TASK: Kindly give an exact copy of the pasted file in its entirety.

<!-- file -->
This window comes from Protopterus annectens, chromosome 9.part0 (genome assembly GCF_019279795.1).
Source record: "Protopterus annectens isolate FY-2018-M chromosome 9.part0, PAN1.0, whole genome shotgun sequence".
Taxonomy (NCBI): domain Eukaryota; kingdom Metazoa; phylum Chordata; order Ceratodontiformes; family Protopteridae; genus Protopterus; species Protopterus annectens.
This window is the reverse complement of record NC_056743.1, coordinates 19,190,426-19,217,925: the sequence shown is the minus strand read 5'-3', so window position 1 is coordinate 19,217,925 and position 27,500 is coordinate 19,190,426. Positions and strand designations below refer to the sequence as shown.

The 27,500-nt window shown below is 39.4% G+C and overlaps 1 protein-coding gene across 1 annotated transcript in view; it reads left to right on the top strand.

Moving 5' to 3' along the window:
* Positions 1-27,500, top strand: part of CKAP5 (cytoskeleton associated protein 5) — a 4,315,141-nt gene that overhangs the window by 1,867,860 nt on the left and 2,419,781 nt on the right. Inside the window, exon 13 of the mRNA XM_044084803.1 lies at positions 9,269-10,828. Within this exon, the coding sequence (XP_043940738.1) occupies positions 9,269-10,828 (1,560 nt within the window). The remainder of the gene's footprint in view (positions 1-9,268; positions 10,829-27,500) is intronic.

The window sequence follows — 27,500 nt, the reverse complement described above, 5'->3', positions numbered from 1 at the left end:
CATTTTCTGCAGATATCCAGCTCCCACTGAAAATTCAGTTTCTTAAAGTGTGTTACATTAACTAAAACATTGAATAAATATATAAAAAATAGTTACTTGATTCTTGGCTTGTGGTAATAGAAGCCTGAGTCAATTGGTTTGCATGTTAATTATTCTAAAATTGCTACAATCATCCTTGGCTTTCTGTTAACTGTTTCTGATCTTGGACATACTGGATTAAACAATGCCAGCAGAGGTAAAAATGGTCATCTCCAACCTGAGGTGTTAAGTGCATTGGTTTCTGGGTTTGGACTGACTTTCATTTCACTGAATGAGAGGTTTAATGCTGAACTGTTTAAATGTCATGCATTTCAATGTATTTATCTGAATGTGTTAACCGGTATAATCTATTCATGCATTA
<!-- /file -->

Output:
This window comes from Protopterus annectens, chromosome 9.part0 (genome assembly GCF_019279795.1).
Source record: "Protopterus annectens isolate FY-2018-M chromosome 9.part0, PAN1.0, whole genome shotgun sequence".
Taxonomy (NCBI): domain Eukaryota; kingdom Metazoa; phylum Chordata; order Ceratodontiformes; family Protopteridae; genus Protopterus; species Protopterus annectens.
This window is the reverse complement of record NC_056743.1, coordinates 19,190,426-19,217,925: the sequence shown is the minus strand read 5'-3', so window position 1 is coordinate 19,217,925 and position 27,500 is coordinate 19,190,426. Positions and strand designations below refer to the sequence as shown.

The 27,500-nt window shown below is 39.4% G+C and overlaps 1 protein-coding gene across 1 annotated transcript in view; it reads left to right on the top strand.

Moving 5' to 3' along the window:
* Positions 1-27,500, top strand: part of CKAP5 (cytoskeleton associated protein 5) — a 4,315,141-nt gene that overhangs the window by 1,867,860 nt on the left and 2,419,781 nt on the right. Inside the window, exon 13 of the mRNA XM_044084803.1 lies at positions 9,269-10,828. Within this exon, the coding sequence (XP_043940738.1) occupies positions 9,269-10,828 (1,560 nt within the window). The remainder of the gene's footprint in view (positions 1-9,268; positions 10,829-27,500) is intronic.

The window sequence follows — 27,500 nt, the reverse complement described above, 5'->3', positions numbered from 1 at the left end:
CATTTTCTGCAGATATCCAGCTCCCACTGAAAATTCAGTTTCTTAAAGTGTGTTACATTAACTAAAACATTGAATAAATATATAAAAAATAGTTACTTGATTCTTGGCTTGTGGTAATAGAAGCCTGAGTCAATTGGTTTGCATGTTAATTATTCTAAAATTGCTACAATCATCCTTGGCTTTCTGTTAACTGTTTCTGATCTTGGACATACTGGATTAAACAATGCCAGCAGAGGTAAAAATGGTCATCTCCAACCTGAGGTGTTAAGTGCATTGGTTTCTGGGTTTGGACTGACTTTCATTTCACTGAATGAGAGGTTTAATGCTGAACTGTTTAAATGTCATGCATTTCAATGTATTTATCTGAATGTGTTAACCGGTATAATCTATTCATGCATTA